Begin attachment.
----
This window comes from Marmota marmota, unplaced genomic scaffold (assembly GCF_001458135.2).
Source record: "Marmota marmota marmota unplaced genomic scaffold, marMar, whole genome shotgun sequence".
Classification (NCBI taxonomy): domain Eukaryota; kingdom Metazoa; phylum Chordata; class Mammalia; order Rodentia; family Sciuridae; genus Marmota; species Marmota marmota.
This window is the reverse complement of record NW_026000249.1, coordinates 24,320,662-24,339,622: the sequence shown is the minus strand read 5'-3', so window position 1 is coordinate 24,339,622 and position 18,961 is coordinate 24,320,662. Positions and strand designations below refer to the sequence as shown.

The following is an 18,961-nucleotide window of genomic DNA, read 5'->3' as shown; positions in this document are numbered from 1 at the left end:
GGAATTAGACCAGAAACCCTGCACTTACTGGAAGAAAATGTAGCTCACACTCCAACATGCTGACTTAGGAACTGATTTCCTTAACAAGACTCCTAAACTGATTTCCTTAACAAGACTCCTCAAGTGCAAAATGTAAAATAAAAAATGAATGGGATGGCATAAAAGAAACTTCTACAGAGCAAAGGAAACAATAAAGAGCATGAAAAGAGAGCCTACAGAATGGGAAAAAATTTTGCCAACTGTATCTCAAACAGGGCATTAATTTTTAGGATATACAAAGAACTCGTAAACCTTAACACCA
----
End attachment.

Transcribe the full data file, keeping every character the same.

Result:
This window comes from Marmota marmota, unplaced genomic scaffold (assembly GCF_001458135.2).
Source record: "Marmota marmota marmota unplaced genomic scaffold, marMar, whole genome shotgun sequence".
Classification (NCBI taxonomy): domain Eukaryota; kingdom Metazoa; phylum Chordata; class Mammalia; order Rodentia; family Sciuridae; genus Marmota; species Marmota marmota.
This window is the reverse complement of record NW_026000249.1, coordinates 24,320,662-24,339,622: the sequence shown is the minus strand read 5'-3', so window position 1 is coordinate 24,339,622 and position 18,961 is coordinate 24,320,662. Positions and strand designations below refer to the sequence as shown.

The following is an 18,961-nucleotide window of genomic DNA, read 5'->3' as shown; positions in this document are numbered from 1 at the left end:
GGAATTAGACCAGAAACCCTGCACTTACTGGAAGAAAATGTAGCTCACACTCCAACATGCTGACTTAGGAACTGATTTCCTTAACAAGACTCCTAAACTGATTTCCTTAACAAGACTCCTCAAGTGCAAAATGTAAAATAAAAAATGAATGGGATGGCATAAAAGAAACTTCTACAGAGCAAAGGAAACAATAAAGAGCATGAAAAGAGAGCCTACAGAATGGGAAAAAATTTTGCCAACTGTATCTCAAACAGGGCATTAATTTTTAGGATATACAAAGAACTCGTAAACCTTAACACCA